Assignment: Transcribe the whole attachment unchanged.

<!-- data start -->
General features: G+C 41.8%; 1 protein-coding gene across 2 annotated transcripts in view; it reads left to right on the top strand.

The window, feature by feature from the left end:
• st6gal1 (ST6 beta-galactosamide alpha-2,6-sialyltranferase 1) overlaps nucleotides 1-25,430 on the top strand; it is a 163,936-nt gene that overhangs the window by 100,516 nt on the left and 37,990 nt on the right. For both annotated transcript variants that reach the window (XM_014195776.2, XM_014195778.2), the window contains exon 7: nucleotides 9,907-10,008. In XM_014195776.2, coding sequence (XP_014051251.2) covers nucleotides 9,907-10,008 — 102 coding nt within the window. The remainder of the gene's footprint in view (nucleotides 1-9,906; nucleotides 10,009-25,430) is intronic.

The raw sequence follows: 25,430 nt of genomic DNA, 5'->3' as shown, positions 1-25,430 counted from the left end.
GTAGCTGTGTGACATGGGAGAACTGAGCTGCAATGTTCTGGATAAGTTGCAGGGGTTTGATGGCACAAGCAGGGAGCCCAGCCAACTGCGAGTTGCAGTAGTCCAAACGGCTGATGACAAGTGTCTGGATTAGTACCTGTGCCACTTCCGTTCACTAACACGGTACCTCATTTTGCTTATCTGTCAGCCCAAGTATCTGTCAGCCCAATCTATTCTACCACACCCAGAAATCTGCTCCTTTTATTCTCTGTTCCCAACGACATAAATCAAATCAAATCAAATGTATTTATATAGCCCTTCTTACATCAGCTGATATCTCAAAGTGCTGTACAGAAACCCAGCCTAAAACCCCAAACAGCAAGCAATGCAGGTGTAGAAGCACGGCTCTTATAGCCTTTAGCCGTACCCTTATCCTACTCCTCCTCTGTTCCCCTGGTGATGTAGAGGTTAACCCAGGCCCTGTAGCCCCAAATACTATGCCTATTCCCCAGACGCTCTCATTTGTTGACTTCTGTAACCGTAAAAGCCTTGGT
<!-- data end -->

General features: G+C 41.8%; 1 protein-coding gene across 2 annotated transcripts in view; it reads left to right on the top strand.

The window, feature by feature from the left end:
• st6gal1 (ST6 beta-galactosamide alpha-2,6-sialyltranferase 1) overlaps nucleotides 1-25,430 on the top strand; it is a 163,936-nt gene that overhangs the window by 100,516 nt on the left and 37,990 nt on the right. For both annotated transcript variants that reach the window (XM_014195776.2, XM_014195778.2), the window contains exon 7: nucleotides 9,907-10,008. In XM_014195776.2, coding sequence (XP_014051251.2) covers nucleotides 9,907-10,008 — 102 coding nt within the window. The remainder of the gene's footprint in view (nucleotides 1-9,906; nucleotides 10,009-25,430) is intronic.

The raw sequence follows: 25,430 nt of genomic DNA, 5'->3' as shown, positions 1-25,430 counted from the left end.
GTAGCTGTGTGACATGGGAGAACTGAGCTGCAATGTTCTGGATAAGTTGCAGGGGTTTGATGGCACAAGCAGGGAGCCCAGCCAACTGCGAGTTGCAGTAGTCCAAACGGCTGATGACAAGTGTCTGGATTAGTACCTGTGCCACTTCCGTTCACTAACACGGTACCTCATTTTGCTTATCTGTCAGCCCAAGTATCTGTCAGCCCAATCTATTCTACCACACCCAGAAATCTGCTCCTTTTATTCTCTGTTCCCAACGACATAAATCAAATCAAATCAAATGTATTTATATAGCCCTTCTTACATCAGCTGATATCTCAAAGTGCTGTACAGAAACCCAGCCTAAAACCCCAAACAGCAAGCAATGCAGGTGTAGAAGCACGGCTCTTATAGCCTTTAGCCGTACCCTTATCCTACTCCTCCTCTGTTCCCCTGGTGATGTAGAGGTTAACCCAGGCCCTGTAGCCCCAAATACTATGCCTATTCCCCAGACGCTCTCATTTGTTGACTTCTGTAACCGTAAAAGCCTTGGT